Liverpool have unveiled their new home kit for the 2018/19 season. The strip – which retains the retro, deeper-red colour of the current campaign – will be worn for the first time during the club’s final home game of the season against Brighton in May. The Merseyside club are marketing the jersey as ‘Red Pepper’. Should Liverpool reach the Champions League final, it could even make its second appearance before the end of this season. Liverpool are the designated away team in the final, so that would only be possible if they get through to play Real Madrid in Kiev. Captain Jordan Henderson admits he is dreaming of joining the elite group of Liverpool captains to lift the European Cup. Sadio Mane (right) in the new kit Credit: LFC Only four Anfield skippers have enjoyed the privilege, Emlyn Hughes (1977 & 1978), Phil Thompson (1981), Graeme Souness (1984) and Steven Gerrard (2005). Although Henderson issued a reminder of a tough challenge to get past AS Roma, he said it is natural for any player to consider the possibility of fulfilling the ultimate ambition as it gets closer. “I think you dream about those things when you are a kid, really. Of course I have, as many other players have, but one step at a time,” said Henderson, speaking at the kit launch. Mohamed Salah, Loris Karius and Jordan Henderson Credit: LFC “Roma are a fantastic team and it will be a tough test for us so we will just have to wait and see. “We certainly won't under-estimate them. They beat Barcelona 3-0 and they are a top team. It will be a difficult game both home and away. "I've watched them a few times and they have got some very good players and a very good team. It will be a tough test, as it always would be in the semi-final of the Champions League, but it is a challenge for us to go in there being confident with the way we have been playing, especially in the last round. "We have to go there and do what we have been doing and hopefully get to the final.” Henderson is confident but cautious about current form. Why I'm expecting a Liverpool vs Bayern final “We are obviously in a good place at the moment but at the same time it is important not to get too carried away,” he said. “Our focus is on playing football and doing everything we can to win games, whether that is in the Premier League or the Champions League. We have some big games coming up but we just need to continue doing what we have been doing most of the season, work hard on the training field and put that into games and hopefully at the end of the season we end on a high. Premier League kit 2017/18 “It is a young team but I feel they are mature at the same time and are hungry to want more, learn and improve and that is the biggest thing. "I think midweek showed that; having beaten City away and then put in the performance we did against Bournemouth shows the mentality of the players so we need to continue that, stay together as a group and focus on what is important.” Pre-order the 18/19 Home Kit from the Official Liverpool FC Online Store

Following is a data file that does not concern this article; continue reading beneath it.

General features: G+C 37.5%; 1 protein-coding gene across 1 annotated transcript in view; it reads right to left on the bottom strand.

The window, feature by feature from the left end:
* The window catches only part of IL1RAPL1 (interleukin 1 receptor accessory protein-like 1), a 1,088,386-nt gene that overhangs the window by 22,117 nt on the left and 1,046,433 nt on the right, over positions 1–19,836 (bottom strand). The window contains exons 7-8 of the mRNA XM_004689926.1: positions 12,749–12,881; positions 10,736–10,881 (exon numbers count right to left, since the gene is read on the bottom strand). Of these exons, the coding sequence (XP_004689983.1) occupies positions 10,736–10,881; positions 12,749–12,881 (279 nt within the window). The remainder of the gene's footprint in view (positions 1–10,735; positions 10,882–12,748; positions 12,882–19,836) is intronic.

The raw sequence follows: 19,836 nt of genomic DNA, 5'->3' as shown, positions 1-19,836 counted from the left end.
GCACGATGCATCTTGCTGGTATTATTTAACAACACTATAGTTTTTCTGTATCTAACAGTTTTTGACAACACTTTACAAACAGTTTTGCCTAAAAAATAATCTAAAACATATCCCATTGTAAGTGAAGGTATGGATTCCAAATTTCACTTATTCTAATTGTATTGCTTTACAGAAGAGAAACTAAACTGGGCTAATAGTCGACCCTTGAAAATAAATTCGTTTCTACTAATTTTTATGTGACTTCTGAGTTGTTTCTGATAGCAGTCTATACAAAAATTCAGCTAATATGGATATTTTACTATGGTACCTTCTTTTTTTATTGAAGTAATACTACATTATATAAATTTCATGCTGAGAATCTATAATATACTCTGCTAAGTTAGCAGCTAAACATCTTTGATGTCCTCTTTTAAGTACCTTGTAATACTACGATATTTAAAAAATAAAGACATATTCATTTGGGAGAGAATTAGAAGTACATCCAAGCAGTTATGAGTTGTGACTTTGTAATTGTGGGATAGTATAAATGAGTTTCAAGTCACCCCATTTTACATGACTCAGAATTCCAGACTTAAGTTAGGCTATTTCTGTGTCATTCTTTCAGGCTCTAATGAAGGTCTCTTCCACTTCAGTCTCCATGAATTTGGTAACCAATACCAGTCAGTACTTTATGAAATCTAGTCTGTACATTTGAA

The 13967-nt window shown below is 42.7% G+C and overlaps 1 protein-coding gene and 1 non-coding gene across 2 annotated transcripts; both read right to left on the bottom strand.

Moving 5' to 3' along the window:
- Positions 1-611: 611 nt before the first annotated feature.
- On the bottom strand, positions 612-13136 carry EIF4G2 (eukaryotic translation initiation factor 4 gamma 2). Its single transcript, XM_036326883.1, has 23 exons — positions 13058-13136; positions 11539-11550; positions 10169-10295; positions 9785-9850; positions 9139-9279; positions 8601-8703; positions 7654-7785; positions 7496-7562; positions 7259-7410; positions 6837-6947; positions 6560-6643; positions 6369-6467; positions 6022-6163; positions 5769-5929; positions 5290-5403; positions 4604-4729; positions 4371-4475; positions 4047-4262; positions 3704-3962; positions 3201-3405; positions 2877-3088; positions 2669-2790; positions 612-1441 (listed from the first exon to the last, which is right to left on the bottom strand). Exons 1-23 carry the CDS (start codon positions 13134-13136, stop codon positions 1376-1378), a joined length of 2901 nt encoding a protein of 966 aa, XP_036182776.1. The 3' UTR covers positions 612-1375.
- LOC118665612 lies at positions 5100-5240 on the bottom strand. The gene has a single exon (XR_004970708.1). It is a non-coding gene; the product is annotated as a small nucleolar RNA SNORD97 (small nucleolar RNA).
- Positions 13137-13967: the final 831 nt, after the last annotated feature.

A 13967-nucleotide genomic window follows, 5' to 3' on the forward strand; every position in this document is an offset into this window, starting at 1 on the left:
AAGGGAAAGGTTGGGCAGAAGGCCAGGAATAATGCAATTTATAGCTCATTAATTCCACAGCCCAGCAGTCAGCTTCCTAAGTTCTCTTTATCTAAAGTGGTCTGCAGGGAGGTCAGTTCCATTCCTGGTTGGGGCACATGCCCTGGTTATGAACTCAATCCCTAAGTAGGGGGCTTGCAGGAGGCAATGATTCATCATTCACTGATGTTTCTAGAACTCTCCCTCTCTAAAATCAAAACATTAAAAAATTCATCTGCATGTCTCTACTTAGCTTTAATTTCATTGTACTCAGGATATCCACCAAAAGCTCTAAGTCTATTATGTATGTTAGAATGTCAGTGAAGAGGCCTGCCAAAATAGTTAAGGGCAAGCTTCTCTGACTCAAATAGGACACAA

Liverpool unveil new 'red pepper' home kit for next season